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April 30, 2015

A deeper dive into the Universal Windows Platform

Hello from day 2 of Build 2015 in San Francisco. David Treadwell and I just gave the audience a peek at many of the new capabilities the new Universal Window Platform will enable, along with the associated tools and services. We also provided more insight into the Universal Windows Platform Bridges announced by Terry Myerson on day 1. If you haven’t already, I recommend taking a look at David’s blog that provides more insight into the announcements from day 1 and what they mean for the community.

While we highlighted four bridges today, these are not the only paths to building great experiences on the Universal Windows platform. Windows is about choice and enablement and these are just the latest installments of this developer promise.

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Before I share with you details on the Windows 10 platform enhancements, I want to emphasize that the Universal Windows Platform is just an evolution of the same modern platform you’ve been using on phones since Windows Phone 8.1 and PCs since Windows 8. This means your code and your apps just WORK. You can continue to write apps for the Windows platform in your language and using the framework of your choice, whether that’s C/C++, C#, Visual Basic, JavaScript, XAML or Silverlight. With the addition of bridges, you now have a starting point on your journey to build a  Windows app that can be submitted to the Windows Store. You can reuse significant portions of your existing code with minimal effort and then focus your time enhancing your app experience with the unique features of Windows 10.

Now I want to take a moment here to share a few Universal Windows Platform highlights with you. 

The UX of the Universal Windows Platform is designed to work great across the Microsoft device family. There’s now one design language and one control set across devices. That means predictable, consistent building blocks for you to create your experience, however you choose to adapt and tailor it per device. To learn more about our design principles and how we are applying them to our “in-box apps,” check out our Windows Head of Design, Albert Shum’s blog post on the topic.

We recognize that developers using the native controls and layouts will build complex views and many times those views need to adapt based on device family.  Similar to what developers are accustomed to on the web today, we’ve found that responsive design techniques are a great way to adapt an app to a diverse device family.  Since we expect many developers to use responsive techniques, we’ve added a set of features to the platform to make it easier for developers to build a responsive view (e.g. visual triggers, relative panel).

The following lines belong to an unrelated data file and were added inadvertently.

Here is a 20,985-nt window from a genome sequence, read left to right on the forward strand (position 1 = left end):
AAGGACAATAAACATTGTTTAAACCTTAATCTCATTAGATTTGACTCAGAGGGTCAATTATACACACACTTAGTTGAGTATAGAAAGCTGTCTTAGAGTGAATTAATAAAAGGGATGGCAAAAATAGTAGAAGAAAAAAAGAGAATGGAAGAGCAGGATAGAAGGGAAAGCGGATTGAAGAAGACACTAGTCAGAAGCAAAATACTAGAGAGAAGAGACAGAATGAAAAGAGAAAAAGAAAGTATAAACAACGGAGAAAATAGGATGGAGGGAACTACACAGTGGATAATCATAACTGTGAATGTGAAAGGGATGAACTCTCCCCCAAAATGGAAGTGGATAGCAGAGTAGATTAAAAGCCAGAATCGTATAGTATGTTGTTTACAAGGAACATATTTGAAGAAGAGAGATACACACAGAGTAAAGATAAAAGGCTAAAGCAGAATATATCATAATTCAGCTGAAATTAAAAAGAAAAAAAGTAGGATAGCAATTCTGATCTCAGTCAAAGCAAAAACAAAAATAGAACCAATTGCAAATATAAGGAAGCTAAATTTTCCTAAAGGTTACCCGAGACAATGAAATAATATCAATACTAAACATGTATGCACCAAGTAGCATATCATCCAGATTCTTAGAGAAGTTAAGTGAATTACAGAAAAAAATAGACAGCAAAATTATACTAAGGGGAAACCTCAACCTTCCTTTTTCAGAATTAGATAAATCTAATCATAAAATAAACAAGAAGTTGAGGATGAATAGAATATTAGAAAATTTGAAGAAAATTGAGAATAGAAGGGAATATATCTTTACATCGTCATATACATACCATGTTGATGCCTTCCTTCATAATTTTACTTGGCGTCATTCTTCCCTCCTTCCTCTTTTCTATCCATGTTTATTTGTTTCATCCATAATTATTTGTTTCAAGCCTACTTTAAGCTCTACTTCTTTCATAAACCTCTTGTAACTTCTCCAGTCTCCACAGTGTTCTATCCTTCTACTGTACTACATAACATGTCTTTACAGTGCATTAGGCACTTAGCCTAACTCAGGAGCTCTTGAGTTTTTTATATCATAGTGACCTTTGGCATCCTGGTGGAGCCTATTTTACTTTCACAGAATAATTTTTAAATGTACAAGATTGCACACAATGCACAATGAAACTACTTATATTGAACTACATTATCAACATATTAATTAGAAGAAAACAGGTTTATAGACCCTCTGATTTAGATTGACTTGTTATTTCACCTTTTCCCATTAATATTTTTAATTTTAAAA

The one design language and control set make it easier to adapt your app experience for common scenarios. Things every app designer needs to handle – like window size and input type – are often handled by the platform for you. For example, menus appear with mouse-optimized or touch-optimized presentation depending on how they are invoked by the user… but you can write the code just once. Controls work across all screen sizes with mouse, touch, keyboard, pen, and now even a game controller… right out of the box.

In cases where the designer wants even more control over how the UX adapts, we have added two new features – RelativePanel and Adaptive Triggers. Together, these can be used to create simple rules that automatically trigger visual state changes in response to an app event such as a window size change… all in markup.

Adaptive Triggers can also be extended to create Custom Triggers for more complex scenarios. For example, developers can create a control size trigger that could be used to trigger UI changes for the control based on its height and/or width.

Beyond just size, you can tailor based on input, orientation, availability of sensors, app services, or pretty much any other change you can detect. You can even create a totally custom XAML view for each device, all sharing common code.

Windows 10 makes it easier to develop apps for the Universal Windows Platform with just one API and one package to reach all Windows 10 devices – PC, tablet, phone and more.

We added over 2,500 new classes to the Universal Windows Platform API set for a total of over 8,600 new APIs, a 60% increase from Windows 8.1. With Windows 10 we also increased the .NET API set by 26% and the Win32 and COMs API set by 48%. There are tons of NEW things that the Universal Windows Platform supports, with new capabilities including DirectX12, Holographic, Active Pen and Windows Hello.

Universal Windows App Model
When writing an app for Windows it is easy to concentrate on which APIs you can call or how the app UI should adapt. These are all vital to writing an app but it is important to think about what defines what an app can or cannot do. Historically there has never been a concrete definition of what an app is on Windows. It started with an .exe but you have to consider things like:

  • How do you install it?
  • How do you store state?
  • How long does the app run for?
  • What’s the versioning story?